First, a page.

Religere is a Latin verb; it means “to bind or to mend.” This word origin gives only an inkling as to what religion means and how best to regard it. Religion escapes us precisely because no single intellectual discipline can lay claim to a phenomenon so complex and intricate. For the Sociologist, religion is a social system. For the English scholar, religion is in its literature. For the psychologist, religion is in the psychological states of believers. For the philosopher of religion, wisdom is the goal, and so the best philosophers of religion should take stock of religion as a phenomena that encapsulates looking at the il_570xN.1969108006_ixjxother disciplines to see how they regard religion. For this reason, philosophy of religion is not a precise disciplinary look at religion, but a trans-disciplinary inquiry that attempts to look at the grounds on which the claims religions proffer about reality. In this way, the metaphysician is one who attempts to interpret the concepts that remain unexamined ontologically in any particular religious worldview at the most fundamental level of being and reality. So, a philosopher of religion may be one who attempts to work through the source of what it might mean to be religious more generally. Borden Parker Bowne (1847-1910 writes):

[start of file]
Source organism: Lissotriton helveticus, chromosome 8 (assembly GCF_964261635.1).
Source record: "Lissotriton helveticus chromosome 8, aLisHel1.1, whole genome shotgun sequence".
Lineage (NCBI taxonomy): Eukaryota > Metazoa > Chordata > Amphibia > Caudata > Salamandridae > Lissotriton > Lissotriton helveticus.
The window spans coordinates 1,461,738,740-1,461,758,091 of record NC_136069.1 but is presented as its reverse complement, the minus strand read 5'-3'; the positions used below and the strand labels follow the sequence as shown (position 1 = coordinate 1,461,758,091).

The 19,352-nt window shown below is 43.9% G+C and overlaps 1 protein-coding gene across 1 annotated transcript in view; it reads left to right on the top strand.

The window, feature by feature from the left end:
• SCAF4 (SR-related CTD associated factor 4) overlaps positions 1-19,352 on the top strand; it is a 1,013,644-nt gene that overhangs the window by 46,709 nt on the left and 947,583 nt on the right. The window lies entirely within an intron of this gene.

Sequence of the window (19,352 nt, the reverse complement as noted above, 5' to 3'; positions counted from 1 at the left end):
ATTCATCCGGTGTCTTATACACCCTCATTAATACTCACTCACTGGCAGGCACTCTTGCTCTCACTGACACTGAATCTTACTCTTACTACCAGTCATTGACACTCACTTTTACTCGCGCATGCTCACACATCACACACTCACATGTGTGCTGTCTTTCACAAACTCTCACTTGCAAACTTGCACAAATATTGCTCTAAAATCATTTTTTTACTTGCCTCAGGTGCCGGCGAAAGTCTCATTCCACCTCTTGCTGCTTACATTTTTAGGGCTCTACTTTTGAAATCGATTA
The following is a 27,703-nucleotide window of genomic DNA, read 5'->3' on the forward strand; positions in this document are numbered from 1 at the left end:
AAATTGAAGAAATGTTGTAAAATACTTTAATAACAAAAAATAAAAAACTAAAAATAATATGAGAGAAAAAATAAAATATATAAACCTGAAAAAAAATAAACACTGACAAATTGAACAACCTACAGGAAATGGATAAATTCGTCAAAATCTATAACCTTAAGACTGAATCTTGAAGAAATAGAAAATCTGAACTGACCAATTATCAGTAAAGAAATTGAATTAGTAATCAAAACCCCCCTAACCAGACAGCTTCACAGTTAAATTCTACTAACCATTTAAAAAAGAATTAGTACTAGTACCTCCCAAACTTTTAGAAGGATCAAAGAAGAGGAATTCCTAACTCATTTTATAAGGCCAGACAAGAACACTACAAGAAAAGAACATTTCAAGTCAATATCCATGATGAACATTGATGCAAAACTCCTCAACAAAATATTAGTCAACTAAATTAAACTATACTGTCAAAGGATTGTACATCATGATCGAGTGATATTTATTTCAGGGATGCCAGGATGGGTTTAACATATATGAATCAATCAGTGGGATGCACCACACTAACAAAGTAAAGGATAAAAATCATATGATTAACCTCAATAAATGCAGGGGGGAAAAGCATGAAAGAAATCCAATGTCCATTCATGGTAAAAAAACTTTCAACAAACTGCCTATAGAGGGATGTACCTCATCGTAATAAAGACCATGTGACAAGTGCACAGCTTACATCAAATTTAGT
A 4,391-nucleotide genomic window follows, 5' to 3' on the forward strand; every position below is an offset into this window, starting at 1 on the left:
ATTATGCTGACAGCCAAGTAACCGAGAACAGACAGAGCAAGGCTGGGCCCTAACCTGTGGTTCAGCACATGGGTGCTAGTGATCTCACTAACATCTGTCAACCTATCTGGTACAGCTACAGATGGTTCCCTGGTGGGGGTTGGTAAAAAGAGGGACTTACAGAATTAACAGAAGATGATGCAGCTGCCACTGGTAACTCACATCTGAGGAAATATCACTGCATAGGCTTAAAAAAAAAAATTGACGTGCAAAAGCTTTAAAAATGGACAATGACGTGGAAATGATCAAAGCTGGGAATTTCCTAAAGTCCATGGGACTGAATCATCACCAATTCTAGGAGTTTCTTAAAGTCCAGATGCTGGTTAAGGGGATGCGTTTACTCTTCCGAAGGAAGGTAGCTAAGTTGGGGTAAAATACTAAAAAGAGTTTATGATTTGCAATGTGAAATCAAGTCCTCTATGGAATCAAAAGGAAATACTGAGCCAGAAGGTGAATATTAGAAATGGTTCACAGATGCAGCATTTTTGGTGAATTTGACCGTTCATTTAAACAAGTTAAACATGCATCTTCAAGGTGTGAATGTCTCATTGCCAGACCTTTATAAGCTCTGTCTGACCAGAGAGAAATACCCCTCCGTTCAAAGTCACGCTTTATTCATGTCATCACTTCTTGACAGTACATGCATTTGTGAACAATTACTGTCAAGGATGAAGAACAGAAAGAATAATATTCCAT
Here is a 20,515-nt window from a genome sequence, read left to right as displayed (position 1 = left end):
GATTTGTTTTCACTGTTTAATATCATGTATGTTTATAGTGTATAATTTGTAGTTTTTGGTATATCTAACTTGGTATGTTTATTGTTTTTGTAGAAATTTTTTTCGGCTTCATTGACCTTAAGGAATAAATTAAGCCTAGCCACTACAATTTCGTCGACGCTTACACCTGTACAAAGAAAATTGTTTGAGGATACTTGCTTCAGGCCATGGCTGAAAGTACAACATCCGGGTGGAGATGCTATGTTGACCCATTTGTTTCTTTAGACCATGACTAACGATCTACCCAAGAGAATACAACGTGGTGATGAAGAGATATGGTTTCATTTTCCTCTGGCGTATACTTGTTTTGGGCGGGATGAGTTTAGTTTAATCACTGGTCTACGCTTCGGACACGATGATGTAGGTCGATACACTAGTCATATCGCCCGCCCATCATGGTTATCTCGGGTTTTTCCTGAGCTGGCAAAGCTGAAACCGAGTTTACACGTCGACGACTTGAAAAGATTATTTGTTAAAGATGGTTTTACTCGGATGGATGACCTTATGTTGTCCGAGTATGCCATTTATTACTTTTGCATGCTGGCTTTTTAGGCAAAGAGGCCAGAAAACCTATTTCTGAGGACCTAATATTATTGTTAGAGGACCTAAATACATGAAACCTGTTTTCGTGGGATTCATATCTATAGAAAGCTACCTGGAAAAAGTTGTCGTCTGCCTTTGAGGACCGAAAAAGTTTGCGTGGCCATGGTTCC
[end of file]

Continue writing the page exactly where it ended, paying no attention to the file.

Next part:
No external action can develop an empty mind which has no law, no nature, or direction into anything. This would be to act upon a void. Hence it is hopeless to look for the source of religious ideas in external experience alone. We must assume a germ of religious impulse in the soul in order to make religious development possible. But, on the other hand, this germ is not self sufficient. It develops only under the stimulus of outer and inner experience, and unless under the criticism and restraint of intellect and conscience it develops into grotesque or terrible forms. The stimulus may be manifold (4).

For Bowne, then, religion comes from an impulse. The source of the Divine is animated by some type of inner wellspring, and yet it also requires the world for the inner experience to be realized. In fact, if we assume there’s some religious impulse in human beings, then we can explain why it is the case that there are so many religions and the many avenues of stimulus that give rise to better and worse forms of religious expression. In this way, out of the onto-relationality of human experience, which are my words put into Bowne’s Philosophy of Theism (1887), originates many avenues and sources of religious knowledge. For Bowne, they can be 1. a sense of dependence, 2. the needs of the intellect, 3. the demands of a foreboding conscience, 4. the demands of cravings in the affectations, 5. the demand of revelation, 6 or some direct influence of God (5). Whether or not religions are formed from all of these or only one of them is a question “for separate study.” However, what is clear is that Bowne’s conception of both demand and need originate in something similar to James’s agential psychology of selective interest in the attentive field.